FWIW, “They’re also extremely system-dependent and generally require root access or special builds or kernel debuginfo or something,” doesn’t describe modern systemtap well for purposes of instrumenting your own user-space program. For these, no root, nor kernel-debuginfo is needed. Check out unprivileged-mode support on recent fedora/rhel.

  3. sfink Says:

    Uh oh, I got busted. Sorry, this is probably FUD to some degree, partly due to my own incompetence, so let me say what this was based on.

    System-dependence: stock Fedora and RedHat have utrace, stock Ubuntu does not. Utrace-enabled kernels exist for Ubuntu, but you have to find and install them (or build your own.) As far as I know, the stock Android kernel does not have utrace enabled. And of course, neither OS X nor Windows can run systemtap, though OS X has dtrace.

    root access: this is probably just me, but whenever I try to run stap on anything as a regular user (in the stapusr group), it tries to contact a nonexistent compile server and fails. Oh… I probably need to specifically start up a server or something, I guess? But doesn’t that still require root access? (Maybe this is because I’m running the systemtap 1.6 that I compiled, so I don’t get startup stuff?) Regardless, it seems unlikely that a typical Linux addon user will have a systemtap server running.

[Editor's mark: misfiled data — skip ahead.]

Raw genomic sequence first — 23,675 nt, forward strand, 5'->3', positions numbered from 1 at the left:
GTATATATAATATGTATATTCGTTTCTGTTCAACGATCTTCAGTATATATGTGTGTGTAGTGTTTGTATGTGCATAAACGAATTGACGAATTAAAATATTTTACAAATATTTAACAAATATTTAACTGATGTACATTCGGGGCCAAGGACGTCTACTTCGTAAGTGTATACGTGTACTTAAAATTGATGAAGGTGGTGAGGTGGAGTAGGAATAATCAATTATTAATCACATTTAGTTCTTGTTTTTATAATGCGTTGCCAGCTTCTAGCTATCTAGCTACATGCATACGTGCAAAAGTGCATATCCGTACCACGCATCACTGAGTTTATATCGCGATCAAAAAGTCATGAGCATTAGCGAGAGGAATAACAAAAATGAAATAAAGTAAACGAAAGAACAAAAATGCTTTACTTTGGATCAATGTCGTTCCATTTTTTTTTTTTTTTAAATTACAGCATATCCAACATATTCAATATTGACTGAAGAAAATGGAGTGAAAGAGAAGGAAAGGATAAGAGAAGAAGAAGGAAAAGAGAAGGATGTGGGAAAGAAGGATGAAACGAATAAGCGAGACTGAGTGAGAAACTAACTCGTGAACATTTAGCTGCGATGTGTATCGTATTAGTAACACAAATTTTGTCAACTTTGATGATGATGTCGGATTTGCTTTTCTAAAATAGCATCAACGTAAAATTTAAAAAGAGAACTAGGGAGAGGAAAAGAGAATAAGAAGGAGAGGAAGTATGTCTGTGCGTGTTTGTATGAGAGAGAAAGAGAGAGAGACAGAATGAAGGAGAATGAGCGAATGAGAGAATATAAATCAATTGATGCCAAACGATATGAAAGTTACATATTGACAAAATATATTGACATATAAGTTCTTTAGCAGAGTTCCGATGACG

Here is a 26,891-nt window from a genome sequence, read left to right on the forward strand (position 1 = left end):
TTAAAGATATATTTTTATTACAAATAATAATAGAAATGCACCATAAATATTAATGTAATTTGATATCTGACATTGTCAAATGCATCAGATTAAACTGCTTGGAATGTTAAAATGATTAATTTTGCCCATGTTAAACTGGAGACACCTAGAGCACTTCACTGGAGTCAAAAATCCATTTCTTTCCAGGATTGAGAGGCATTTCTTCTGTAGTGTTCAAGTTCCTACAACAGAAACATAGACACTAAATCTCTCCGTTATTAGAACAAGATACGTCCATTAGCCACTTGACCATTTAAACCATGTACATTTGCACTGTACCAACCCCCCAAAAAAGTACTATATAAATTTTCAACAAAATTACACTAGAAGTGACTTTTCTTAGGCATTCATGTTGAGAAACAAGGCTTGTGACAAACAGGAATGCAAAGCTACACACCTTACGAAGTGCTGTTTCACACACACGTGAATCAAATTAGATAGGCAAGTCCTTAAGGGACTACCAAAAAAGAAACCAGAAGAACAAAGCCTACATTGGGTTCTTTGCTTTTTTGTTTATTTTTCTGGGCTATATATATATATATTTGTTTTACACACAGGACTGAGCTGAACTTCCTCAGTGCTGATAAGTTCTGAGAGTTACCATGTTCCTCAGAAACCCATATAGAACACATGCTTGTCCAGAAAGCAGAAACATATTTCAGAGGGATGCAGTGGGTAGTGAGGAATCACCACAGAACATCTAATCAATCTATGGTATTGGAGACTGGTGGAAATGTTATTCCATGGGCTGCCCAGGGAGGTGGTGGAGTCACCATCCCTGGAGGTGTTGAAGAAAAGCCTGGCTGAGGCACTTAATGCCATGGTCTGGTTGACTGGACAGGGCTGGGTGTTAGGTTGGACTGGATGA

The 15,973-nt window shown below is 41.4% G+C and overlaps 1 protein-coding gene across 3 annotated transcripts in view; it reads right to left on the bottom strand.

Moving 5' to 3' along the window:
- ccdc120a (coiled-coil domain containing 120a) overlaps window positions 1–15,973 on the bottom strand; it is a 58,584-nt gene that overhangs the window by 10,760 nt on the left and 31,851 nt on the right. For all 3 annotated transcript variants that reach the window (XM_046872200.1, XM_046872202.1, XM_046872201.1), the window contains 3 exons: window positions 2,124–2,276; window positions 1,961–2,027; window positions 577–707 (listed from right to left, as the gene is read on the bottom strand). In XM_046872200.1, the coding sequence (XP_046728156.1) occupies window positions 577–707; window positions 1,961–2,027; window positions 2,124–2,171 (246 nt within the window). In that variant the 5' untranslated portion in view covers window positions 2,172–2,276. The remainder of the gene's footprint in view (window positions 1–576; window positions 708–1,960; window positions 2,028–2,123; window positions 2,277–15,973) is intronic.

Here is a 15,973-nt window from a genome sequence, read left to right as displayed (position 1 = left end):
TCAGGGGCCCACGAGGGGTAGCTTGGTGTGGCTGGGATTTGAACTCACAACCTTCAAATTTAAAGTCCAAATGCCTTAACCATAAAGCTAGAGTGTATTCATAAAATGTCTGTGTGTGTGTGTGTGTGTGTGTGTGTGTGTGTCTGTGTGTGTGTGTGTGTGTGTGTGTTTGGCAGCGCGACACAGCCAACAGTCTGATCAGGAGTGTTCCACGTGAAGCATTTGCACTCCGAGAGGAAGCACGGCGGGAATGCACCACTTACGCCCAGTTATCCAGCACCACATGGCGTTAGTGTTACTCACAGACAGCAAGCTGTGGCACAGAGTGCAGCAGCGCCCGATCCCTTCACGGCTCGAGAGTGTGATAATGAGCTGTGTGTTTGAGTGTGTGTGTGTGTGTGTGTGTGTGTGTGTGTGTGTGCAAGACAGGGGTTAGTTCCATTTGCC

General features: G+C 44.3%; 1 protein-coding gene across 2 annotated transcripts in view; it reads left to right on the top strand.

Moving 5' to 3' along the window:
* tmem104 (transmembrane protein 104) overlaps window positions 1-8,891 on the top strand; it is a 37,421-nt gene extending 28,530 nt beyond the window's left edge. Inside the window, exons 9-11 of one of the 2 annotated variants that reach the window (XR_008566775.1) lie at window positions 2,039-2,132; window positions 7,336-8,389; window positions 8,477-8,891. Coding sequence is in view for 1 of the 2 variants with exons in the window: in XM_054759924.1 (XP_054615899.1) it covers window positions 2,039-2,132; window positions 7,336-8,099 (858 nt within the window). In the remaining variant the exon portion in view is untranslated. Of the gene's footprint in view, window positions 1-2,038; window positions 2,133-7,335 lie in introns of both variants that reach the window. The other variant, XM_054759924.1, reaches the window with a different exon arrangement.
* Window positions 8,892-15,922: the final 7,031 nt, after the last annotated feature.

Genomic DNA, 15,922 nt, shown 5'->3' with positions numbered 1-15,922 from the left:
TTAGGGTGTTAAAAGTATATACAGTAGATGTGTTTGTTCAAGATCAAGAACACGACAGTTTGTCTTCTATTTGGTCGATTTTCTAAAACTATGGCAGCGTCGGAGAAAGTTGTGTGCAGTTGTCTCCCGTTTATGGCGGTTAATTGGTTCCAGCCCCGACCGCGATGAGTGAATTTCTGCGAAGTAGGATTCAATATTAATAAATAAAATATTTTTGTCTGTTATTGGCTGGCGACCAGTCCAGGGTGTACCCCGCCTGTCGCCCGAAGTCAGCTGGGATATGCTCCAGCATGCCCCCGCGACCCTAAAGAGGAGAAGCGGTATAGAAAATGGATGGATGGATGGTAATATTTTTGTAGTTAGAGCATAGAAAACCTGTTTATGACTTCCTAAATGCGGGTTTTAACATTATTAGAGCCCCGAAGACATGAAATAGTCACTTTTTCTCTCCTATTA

Kernel debuginfo or build environment: ok, you got me there. Most of the stap scripts I’ve written use a combination of user-space probes and kernel probes, but that’s an unfair comparison to the JS Probes stuff (which simply can’t use kernel probes at all.)

    Also, in its current prototypical stage, JS Probes doesn’t have a low-overhead way of inserting probes into userspace. Brian is faking it for now with full function calls that queue up data to another thread. Eventually, I’d like to piggyback on the sdt stuff for Linux. For Windows, Kevin Gadd has an initial implementation of the basic functionality needed. So at the moment, we’re talking smoke & mirrors.

    Oh, and don’t get me wrong — systemtap is awesome. I plan on using it for a bunch of detailed analysis tasks on my desktop (and hopefully on Android soon.) I just don’t think it’s going to be useful infrastructure for building general-usage addons that eat probe information.

    Though it’d be nice to have as an optional backend source for much richer information… be able to write a systemtap script that calls an API to feed information to the addon, perhaps. That’d be cool, especially since stap can digest things down to a small enough size that it wouldn’t interfere with the task being monitored.

  4. Frank Ch. Eigler Says:

    Thanks a lot for the extra information. The unprivileged code does indeed require a local (or avahi-nearby) compile server installation (and a one-time root operation to authorize its use in this way).

    “I just don’t think it’s going to be useful infrastructure for building general-usage addons that eat probe information.”

    You are right, but it’s not quite as far as you might have thought. Plus, in a couple of months, we may start to see results on a new pure-userspace backend, which should take care of most of the above concerns.

    (In the mean time, you might want to investigate other technologies like LTTNG UST and gdb tracepoints.)